Saturday, 3 November 2012

October: the month of fire

Learning to live through trials

This past month was crazy.  It was filled with suffering that we continually offered up.  Our faith was challenged as well as our purpose.  It is amazing how God is always there through the storm.  It is also amazing how God arranges you to read the right book at the right time, or someone gives you a quote at the right time or says something... these little graces are candles in the darkness.

The month of October began with a visit from our Lady in the icon of Our Lady of Czestochowa (or as we loving call the 'Black Madonna'.  The icon was travelling across Europe and spent a night here at ITI.  We, with the ITI community, prayed to Mary and venerated her through the icon for 24hours with a focus on praying for the babies in danger of abortion.  If you look carefully at the icon there is a couple black lines or streaks down Mary's cheek.  The icon, which is said to have been painted by St. Luke, was brought to Jerusalem by Helena of Constantinople. During the icon's many travels there was an arrow that pierced the icon and knife that slashed it.  Artists have tried to paint over the slashes to fix the icon, but every attempt has failed.  The scars stay.  Of course there are miracles attached to the icon as well.  The Polish have a few miraculous victories through prayers to Mary through this icon.  It was wonderful to spend time with our Heavenly Mother during the night.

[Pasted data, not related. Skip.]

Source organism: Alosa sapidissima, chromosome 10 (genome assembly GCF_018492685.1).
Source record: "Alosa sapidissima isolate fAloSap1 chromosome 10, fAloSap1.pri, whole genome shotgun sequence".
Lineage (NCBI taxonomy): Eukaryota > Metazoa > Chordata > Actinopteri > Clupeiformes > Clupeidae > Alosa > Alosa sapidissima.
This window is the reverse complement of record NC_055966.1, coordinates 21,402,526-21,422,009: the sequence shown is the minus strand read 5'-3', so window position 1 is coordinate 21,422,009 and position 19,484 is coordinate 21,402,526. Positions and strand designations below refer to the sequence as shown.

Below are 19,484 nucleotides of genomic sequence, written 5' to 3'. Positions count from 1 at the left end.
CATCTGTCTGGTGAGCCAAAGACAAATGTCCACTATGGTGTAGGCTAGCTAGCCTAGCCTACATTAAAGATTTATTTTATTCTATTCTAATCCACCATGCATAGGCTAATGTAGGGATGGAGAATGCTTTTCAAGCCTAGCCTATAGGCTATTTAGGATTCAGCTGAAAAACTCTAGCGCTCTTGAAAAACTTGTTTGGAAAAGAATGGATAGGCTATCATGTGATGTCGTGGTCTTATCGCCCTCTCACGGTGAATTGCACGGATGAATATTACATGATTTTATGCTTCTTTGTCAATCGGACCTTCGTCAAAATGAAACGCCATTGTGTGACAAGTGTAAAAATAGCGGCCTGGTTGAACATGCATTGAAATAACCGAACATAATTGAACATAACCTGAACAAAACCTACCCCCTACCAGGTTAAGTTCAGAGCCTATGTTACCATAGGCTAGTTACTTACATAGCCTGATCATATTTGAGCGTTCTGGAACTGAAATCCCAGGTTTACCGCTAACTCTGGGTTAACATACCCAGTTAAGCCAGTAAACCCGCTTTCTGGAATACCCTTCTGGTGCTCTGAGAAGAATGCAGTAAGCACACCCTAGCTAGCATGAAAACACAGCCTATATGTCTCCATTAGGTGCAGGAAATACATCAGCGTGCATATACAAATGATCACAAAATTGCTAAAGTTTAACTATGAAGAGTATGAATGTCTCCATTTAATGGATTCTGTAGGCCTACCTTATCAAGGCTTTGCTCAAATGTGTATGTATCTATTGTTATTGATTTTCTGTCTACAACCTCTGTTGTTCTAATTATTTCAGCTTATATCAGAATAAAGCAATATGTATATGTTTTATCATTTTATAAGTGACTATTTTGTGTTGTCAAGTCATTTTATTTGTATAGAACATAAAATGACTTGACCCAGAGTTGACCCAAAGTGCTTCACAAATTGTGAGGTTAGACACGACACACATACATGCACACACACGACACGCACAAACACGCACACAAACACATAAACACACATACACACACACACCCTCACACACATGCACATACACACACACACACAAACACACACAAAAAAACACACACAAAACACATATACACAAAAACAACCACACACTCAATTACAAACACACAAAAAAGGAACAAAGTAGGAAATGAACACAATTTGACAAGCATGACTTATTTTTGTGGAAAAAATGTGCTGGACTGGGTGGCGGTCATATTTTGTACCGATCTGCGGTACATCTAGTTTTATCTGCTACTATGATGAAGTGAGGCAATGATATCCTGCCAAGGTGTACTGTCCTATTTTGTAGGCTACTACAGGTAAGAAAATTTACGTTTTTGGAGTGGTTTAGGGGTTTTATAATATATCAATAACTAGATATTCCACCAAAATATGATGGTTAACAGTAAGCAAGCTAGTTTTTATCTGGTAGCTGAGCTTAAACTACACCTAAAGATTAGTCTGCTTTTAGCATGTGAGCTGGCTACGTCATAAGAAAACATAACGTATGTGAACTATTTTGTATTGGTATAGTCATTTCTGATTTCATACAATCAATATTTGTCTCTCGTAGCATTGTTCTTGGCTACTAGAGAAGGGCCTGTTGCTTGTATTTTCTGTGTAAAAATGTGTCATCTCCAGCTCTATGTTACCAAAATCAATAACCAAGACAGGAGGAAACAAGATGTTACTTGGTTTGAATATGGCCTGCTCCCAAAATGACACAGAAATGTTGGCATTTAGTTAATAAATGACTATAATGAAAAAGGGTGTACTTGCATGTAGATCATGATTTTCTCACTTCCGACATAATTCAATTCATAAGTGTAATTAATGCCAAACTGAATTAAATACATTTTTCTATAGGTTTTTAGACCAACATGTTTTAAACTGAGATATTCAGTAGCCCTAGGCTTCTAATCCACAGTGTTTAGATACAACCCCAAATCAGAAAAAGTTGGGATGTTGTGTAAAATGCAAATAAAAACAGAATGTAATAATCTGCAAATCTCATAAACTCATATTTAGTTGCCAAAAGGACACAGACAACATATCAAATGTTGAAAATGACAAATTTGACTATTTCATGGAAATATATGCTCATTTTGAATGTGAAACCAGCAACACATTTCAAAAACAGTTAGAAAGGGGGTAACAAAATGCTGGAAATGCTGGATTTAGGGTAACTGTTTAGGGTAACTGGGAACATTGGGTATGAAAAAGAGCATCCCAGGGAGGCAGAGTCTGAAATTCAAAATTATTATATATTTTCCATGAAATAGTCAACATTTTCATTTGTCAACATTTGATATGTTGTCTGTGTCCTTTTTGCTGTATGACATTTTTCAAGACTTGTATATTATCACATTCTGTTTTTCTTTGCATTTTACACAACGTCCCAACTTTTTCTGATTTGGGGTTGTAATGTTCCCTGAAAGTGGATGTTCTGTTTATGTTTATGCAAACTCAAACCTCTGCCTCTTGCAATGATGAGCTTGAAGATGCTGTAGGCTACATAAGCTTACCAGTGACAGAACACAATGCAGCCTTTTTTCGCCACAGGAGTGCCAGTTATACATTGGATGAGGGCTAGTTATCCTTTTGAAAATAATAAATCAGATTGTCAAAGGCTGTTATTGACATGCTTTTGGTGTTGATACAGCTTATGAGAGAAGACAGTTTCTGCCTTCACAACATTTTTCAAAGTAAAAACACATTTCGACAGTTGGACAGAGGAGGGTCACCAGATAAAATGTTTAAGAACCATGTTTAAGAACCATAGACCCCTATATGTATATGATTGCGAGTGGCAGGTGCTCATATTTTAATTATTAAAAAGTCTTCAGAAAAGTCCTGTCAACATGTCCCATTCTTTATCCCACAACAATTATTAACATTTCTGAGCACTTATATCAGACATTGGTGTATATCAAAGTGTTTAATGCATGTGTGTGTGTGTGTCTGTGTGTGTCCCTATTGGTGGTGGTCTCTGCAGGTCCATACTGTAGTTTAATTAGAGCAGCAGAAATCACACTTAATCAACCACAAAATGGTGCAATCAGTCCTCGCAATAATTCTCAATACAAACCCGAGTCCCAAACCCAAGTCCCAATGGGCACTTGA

Parish Church Hike

It is our goal to become a part of the local parish community.  We attend the German mass on Sundays and pray the 'Our Father' and 'Hail Mary' in German at home.  Next will be the daunting task of learning the Apostles Creed in German.  Then, we'll of course learn all the responses in German as well.  The following was a hike with some of the families from the Parish.  They were surprised when a dad showed up with 3 kids and 3 car seats and no car.  No one spoke English so it was great opportunity to practice German and learn to communicate and get to know the fellow parishioners.  The hike was behind Bad Vaeslow in the hills up to one of the Hutte's that sell beer and sausage and strudel at the top.  

Hiking with the Parish Church